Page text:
The French are still making up their mind [Update – they have made up their mind: Nicolas Sarkozy has been elected President – more soon]. Once again in record numbers – the only official figures released so far estimate the voter turnout at noon at 34,11%, the highest number since 1974, apparently. One winner of the Presidential race is therefore clearly institutional democracy – although burning cars is probably considered a way of political expression by some, not least, SÃ©golÃ¨ne Royal, who, earlier this week, warned that a Sarkozy victory could lead to violent protests in some Banlieues. While that is certainly not entirely out of the realm of the possible, and Sarkozy’s reaction was appropriately forceful, accusing her of fanning the (possible) flames, I doubt it was a particularly clever move on Royal’s behalf, to end her campaign by scaring voters. Apart from that, she’s probably also lost all votes of those about 3000 policemen who are now spending the evening in the suburbs to preempt any possible social unrest.
Maybe the statement followed the realisation that only extraordinary statements could still move the amount of voters she likely needs to win tonight. The latest polls, after all, put her at 46%, and Sarkozy at 52%. In Die Zeit’s Blog Tricolore (in German) Alain-Xavier Wurst attempts some kind of pre-result-post-campaign analysis – explaining that he believes that, in the end, it was not Royal but instead Sarkozy who managed to give the majority of French voters hope (“Sarkozy somehow talks to the American inside everyone, even every Frenchman”), while Royal was a candidate ahead of her time – being a woman, and moreover, approaching the electorate with something intangible like democracy 2.0: more participation and institutional changes that, Wurst believes, France just wasn’t ready for.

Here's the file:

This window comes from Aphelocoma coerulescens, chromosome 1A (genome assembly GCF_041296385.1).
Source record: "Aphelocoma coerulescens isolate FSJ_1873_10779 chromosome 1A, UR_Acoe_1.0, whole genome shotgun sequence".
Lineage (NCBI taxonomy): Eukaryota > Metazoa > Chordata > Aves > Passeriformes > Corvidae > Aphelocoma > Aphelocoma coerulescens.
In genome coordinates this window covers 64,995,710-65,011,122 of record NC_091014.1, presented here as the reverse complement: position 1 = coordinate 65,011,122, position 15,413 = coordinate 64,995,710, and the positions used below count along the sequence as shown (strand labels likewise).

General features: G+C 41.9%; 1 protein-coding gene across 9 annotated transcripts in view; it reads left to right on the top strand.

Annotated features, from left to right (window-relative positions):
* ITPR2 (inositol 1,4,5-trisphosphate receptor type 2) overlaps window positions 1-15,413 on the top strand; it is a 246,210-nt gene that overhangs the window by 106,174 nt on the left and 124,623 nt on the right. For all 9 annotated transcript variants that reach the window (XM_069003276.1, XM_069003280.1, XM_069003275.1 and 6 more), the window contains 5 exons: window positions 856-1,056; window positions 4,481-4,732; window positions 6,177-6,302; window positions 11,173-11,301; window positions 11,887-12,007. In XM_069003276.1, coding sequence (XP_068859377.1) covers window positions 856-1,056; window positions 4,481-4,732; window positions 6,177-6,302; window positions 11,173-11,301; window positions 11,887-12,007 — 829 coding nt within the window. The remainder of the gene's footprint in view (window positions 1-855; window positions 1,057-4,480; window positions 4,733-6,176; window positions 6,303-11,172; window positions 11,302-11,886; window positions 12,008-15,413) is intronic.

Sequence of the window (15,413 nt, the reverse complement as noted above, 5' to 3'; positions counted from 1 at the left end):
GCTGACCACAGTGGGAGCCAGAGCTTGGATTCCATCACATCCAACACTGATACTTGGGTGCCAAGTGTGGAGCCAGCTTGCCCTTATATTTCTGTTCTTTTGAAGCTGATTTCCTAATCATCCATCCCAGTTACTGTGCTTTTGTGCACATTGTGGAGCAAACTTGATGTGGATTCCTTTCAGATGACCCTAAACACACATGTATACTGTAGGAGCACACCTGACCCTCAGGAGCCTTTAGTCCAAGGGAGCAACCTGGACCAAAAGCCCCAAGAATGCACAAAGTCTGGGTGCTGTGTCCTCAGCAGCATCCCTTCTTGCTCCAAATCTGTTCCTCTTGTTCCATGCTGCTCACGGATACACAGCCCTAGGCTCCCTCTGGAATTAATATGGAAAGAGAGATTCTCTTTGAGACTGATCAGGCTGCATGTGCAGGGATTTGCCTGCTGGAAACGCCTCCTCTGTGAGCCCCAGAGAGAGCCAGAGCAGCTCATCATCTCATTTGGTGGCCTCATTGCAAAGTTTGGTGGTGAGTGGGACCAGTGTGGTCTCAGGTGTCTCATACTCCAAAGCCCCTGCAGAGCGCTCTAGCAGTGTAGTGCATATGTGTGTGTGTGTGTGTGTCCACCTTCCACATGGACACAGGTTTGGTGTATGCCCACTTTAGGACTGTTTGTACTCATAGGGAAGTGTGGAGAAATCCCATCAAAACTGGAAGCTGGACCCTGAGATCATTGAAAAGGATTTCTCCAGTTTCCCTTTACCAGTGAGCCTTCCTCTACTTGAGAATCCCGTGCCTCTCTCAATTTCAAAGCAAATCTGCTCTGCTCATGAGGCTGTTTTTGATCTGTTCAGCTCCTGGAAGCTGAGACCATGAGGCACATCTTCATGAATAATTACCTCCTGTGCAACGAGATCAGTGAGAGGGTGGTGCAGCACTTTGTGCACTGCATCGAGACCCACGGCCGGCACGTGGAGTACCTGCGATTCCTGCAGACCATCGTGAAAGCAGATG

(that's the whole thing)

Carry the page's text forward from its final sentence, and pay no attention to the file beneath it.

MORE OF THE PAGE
In two and a half hours we will know more. The online tv streams I mentioned with respect to the Presidential debate on Wednesday will broadcast online again. So, while you’re waiting, apart from the usual suspects, here are a couple of online resources you might want to check for both election result blogging (once there are any results) as well as some more context.
France24 (French and English) as well as arte.tv (in German and French) will also provide interactive features. In German, there is, of course Alain-Xavier Wurst blogging for Die Zeit from Royal’s campaign headquarter, and there is the “Frankreich-BLog”, a commercial blog run by a German school-book publishing house. In English, you may want to check frenchelection.info/, the French Election 2007 blog, or, of course, the European Tribune. If you read French, you may want to head over to our Emmanuel or Versac and let their blogs and blogrolls be your guide to the plethora of French blogged commentary.